Wednesday, January 04, 2006

Village worried about being ousted off Police Commission

Broken Springs will likely fight any ruling that Onoyoko Township makes to monopolize the BSOT Police Commission, says Village President, and full time Krispe Kreme taste tester, Jan Chaddwick.

“I just don’t understand how it could possibly help me pursue my personal agenda to control every aspect of the town,” claims Chaddwick. “If the department and its lovely Chief are governed by those anti-sewer township kooks, and the Village has no way to sweep the department’s problems under the rug or to influence the media because the commission‘s attorney is our local editor‘s brother, then that is not acceptable to us.”

Last month, the township board created a four member committee to study the possible takeover. Included on the committee are two anti-cop, anti-sewer township trustees, and two ordinary citizens off the street, one of which has a suspect relationship with ducks, the other of which is a closet cross dresser. These four Broken Springs denizens will decide the fate of who will police the police officers, including the trouble ridden Chief.

“If the department is held accountable for its actions, it could be disheartening to the officers and their families,” said Chaddwick. “It’s irresponsible to leave these officers hanging, wondering if they’ll be able to continue to harass and intimidate the good people of Broken Springs.”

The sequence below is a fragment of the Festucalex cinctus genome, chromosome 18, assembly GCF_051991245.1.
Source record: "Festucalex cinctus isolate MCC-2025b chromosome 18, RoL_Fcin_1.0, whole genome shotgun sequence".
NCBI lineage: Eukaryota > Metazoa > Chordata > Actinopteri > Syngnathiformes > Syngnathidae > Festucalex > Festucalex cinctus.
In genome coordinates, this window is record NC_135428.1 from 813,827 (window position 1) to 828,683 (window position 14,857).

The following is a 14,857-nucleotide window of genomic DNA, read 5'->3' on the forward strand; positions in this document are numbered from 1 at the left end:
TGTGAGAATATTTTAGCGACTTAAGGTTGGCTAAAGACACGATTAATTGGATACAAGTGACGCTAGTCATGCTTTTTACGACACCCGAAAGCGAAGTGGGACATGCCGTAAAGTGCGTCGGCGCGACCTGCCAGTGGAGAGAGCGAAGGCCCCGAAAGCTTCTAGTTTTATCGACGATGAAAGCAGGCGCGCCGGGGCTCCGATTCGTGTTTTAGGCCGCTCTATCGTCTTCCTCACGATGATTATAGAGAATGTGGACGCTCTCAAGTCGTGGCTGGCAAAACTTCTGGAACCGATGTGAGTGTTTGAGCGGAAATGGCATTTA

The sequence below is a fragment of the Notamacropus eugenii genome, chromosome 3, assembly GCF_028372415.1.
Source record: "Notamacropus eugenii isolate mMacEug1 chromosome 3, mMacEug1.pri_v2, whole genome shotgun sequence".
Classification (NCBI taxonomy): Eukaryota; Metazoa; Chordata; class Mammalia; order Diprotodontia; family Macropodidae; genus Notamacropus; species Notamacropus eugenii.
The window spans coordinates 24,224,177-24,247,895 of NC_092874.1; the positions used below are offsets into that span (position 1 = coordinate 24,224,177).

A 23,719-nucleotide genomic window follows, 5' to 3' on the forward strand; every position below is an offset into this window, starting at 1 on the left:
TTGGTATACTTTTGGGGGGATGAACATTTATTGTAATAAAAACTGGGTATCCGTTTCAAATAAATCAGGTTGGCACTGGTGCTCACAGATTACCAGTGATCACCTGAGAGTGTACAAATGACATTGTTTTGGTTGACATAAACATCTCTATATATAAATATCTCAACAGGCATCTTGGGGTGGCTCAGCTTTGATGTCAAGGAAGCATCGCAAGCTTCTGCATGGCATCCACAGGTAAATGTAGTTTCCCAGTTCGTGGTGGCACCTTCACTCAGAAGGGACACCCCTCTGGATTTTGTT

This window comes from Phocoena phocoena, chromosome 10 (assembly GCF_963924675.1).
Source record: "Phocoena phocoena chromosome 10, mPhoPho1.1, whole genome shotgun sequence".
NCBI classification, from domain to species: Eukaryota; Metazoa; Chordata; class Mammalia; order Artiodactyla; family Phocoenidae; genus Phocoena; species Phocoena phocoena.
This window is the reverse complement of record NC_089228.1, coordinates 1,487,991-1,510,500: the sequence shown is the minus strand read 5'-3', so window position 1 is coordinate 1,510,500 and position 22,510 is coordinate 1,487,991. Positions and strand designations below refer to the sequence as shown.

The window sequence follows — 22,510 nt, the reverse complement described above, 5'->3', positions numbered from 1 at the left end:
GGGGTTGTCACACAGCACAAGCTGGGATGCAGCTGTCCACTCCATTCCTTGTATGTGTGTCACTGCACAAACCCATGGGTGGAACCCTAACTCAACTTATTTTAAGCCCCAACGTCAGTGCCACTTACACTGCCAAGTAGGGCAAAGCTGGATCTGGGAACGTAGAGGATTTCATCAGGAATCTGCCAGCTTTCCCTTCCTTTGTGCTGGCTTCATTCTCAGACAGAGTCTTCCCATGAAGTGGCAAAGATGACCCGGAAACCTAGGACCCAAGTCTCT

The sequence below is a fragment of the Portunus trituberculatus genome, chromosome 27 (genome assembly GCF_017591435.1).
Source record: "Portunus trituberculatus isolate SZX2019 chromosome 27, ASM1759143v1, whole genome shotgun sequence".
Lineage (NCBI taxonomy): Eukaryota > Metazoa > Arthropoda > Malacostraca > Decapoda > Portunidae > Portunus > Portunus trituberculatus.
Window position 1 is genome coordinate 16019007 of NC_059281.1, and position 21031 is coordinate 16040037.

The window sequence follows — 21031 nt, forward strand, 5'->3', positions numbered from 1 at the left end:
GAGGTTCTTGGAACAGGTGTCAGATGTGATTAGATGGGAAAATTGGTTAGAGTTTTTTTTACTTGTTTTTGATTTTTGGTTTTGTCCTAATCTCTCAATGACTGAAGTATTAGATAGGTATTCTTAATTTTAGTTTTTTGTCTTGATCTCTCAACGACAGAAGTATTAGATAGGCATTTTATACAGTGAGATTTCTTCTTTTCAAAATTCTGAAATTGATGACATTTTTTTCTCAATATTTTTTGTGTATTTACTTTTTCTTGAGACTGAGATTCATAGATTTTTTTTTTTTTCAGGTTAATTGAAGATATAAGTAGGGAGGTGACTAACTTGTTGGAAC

Township Supervisor Ernie Hildecrust insists that department operation wouldn’t change much in the event of a power shift. “I envision a commission of three township representatives, and possible village representation, assuming the two ladies give back rubs and promise not to vote,” says Hildecrust with a chuckle. When asked about Mayor Chaddwick’s criticism of the proposal, Ernie Hildecrust comments “I guess we know whose is bigger now, don’t we?”

Although Township representatives claim they are in no rush to make a decision, time is of the essence. The police department’s 4 mill property tax levy expires this year and will be up for renewal in August. Who controls the police department could very well determine whether or not the millage is renewed.

“Most everyone in the village is sick to death of politics,” says the political Chaddwick, “Including me.”

“Does that mean you don’t intend to run for re-election?” we ask her.

She scoffs and answers, “Well I didn’t say that, exactly.”

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